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Who's Bill This Time

UNIDENTIFIED PERSON: The following program was taped before an audience of no one.


BILL KURTIS: From NPR and WBEZ Chicago, this is WAIT WAIT... DON'T TELL ME, the NPR news quiz. Got COVID? Don't worry - you're about to get a hot Bill injection. I'm Bill Kurtis.

NEGIN FARSAD: (Laughter).

KURTIS: Here is your host, a man who was actually banned from the Chase Bank Auditorium for reasons having nothing to do with coronavirus, Peter Sagal.



Thank you, Bill. And thanks to the recording of people from a distant, happier time. Thanks to our producer Mike, as always, for those comforting sounds. This is the third month of our new life, and we thought we'd celebrate by talking to famed American figure skater Adam Rippon, a medalist at the 2018 Olympics and now a commentator on the sport. You might say, it's spring. This year's Olympics have been canceled. This makes no sense. To which we might say, what does?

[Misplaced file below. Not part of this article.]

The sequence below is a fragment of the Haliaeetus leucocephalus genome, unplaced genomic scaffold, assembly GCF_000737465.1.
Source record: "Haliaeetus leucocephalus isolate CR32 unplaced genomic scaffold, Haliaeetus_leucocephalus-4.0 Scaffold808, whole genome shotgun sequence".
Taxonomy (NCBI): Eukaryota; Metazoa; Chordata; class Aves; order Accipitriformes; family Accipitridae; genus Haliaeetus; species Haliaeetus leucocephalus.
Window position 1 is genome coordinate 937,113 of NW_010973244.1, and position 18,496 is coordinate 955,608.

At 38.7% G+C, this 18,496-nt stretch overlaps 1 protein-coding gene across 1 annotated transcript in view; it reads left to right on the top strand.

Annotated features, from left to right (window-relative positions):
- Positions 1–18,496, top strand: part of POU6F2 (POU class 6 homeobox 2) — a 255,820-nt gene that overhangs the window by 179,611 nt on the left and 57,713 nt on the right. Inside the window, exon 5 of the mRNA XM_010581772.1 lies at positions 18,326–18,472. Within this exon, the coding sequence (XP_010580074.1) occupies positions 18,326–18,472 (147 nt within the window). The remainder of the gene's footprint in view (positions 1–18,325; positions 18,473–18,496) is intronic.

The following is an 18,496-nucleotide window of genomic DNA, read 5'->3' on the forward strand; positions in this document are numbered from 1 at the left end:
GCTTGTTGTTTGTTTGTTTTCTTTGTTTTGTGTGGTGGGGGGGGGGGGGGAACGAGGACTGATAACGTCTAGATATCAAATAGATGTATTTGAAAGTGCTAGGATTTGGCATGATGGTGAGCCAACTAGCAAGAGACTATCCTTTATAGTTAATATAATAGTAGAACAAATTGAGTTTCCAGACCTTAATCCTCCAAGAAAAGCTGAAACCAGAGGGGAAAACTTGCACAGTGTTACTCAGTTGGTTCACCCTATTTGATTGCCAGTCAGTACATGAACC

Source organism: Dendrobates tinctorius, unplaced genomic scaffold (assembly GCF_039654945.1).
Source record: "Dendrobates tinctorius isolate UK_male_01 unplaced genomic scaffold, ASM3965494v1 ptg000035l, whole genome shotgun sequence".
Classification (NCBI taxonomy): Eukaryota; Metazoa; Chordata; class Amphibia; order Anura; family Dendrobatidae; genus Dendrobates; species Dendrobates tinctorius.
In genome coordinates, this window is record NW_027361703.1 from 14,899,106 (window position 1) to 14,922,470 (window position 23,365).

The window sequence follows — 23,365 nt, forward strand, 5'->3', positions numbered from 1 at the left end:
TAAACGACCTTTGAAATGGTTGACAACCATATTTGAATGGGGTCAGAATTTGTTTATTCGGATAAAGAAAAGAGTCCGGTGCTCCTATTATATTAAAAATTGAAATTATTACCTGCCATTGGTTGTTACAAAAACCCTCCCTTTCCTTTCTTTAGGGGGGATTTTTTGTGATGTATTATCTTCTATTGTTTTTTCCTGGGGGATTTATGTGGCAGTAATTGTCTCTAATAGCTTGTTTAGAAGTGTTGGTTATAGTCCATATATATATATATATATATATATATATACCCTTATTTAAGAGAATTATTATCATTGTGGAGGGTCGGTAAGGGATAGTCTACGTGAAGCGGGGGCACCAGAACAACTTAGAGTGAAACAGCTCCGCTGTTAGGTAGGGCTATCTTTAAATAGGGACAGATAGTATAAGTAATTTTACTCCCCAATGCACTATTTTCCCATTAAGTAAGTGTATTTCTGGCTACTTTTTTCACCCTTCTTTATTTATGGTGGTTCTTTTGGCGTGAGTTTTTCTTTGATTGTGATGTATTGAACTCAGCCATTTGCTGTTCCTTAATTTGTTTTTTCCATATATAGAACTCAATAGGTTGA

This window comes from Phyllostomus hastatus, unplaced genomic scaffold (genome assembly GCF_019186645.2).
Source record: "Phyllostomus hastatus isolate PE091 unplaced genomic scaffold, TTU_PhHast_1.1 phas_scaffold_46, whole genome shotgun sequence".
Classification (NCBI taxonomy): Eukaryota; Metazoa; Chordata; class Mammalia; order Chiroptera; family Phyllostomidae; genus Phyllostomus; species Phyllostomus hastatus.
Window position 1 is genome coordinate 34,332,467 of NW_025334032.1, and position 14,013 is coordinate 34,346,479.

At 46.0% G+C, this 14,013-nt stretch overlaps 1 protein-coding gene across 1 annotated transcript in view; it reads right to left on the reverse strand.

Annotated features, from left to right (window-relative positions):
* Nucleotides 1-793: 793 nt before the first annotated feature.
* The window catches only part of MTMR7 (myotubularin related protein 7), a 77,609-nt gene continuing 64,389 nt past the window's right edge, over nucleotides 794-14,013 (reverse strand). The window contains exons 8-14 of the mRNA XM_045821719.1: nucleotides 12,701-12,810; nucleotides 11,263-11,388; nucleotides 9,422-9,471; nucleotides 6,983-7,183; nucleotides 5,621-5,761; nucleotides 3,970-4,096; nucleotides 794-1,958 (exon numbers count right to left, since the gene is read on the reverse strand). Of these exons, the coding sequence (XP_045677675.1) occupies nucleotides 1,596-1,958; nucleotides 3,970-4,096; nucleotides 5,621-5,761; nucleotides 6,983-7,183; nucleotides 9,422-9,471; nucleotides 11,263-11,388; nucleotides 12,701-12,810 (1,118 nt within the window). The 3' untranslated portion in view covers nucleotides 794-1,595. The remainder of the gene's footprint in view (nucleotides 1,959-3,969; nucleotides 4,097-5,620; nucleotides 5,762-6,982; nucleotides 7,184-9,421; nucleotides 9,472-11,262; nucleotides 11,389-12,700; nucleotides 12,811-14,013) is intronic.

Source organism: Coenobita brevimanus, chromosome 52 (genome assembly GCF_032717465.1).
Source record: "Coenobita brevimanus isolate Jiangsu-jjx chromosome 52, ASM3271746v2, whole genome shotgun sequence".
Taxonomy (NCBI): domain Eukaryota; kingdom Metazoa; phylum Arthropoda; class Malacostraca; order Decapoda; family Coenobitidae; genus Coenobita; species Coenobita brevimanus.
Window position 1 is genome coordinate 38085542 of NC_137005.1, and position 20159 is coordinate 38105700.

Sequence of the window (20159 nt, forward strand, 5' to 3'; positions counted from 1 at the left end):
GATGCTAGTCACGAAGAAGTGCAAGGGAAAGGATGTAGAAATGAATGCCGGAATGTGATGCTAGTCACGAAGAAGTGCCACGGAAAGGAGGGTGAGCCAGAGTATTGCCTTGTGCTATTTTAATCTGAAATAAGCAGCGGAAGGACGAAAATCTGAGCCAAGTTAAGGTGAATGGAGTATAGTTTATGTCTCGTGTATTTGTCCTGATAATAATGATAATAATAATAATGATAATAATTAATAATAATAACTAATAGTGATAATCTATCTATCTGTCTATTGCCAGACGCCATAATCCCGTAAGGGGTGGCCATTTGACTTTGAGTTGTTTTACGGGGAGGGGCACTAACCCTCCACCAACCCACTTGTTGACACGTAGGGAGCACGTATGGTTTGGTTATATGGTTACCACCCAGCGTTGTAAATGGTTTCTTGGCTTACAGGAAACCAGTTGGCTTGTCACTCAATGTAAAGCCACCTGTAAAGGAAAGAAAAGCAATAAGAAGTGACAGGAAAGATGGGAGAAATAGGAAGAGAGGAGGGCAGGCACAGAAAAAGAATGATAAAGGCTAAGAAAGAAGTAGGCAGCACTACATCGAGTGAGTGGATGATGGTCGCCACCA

But first, we want to see your short program. Call us up. The number is 1-888-WAIT-WAIT - that's 1-888-924-8924. Now let's welcome our first listener contestant.

Hi, you're on WAIT WAIT... DON'T TELL ME.

THOMAS DAUGHTRY: Well, hello. My name is Thomas Daughtry (ph), and I'm from Dallas, Texas.

SAGAL: You are from Dallas, Texas. And you have the accent to prove it, which I just love. Are you from there?

DAUGHTRY: Yes, sir - native born and bred.

SAGAL: What do you do there?

DAUGHTRY: Well, I'm a musician, and I also work for FedEx Freight.

SAGAL: Does that mean you get to continue to work as we need our stuff?

DAUGHTRY: We do what we do. I work the overnight shift, and I actually work a dock. I don't drive.

SAGAL: You ever tempted to just open up a bunch of packages and see what people are buying?

DAUGHTRY: No. No. No. We...

KURTIS: (Laughter).

DAUGHTRY: With the freight end of the business, we're - it's everything from diesel motors to pallets of flour - you name it, we ship it. It's heavy...

SAGAL: Right.

DAUGHTRY: ...Heavy freight.

SAGAL: And it's hard to pick up a big box of diesel motors and shake it to see what's inside.

TOM PAPA: (Laughter).

DAUGHTRY: We use forklifts.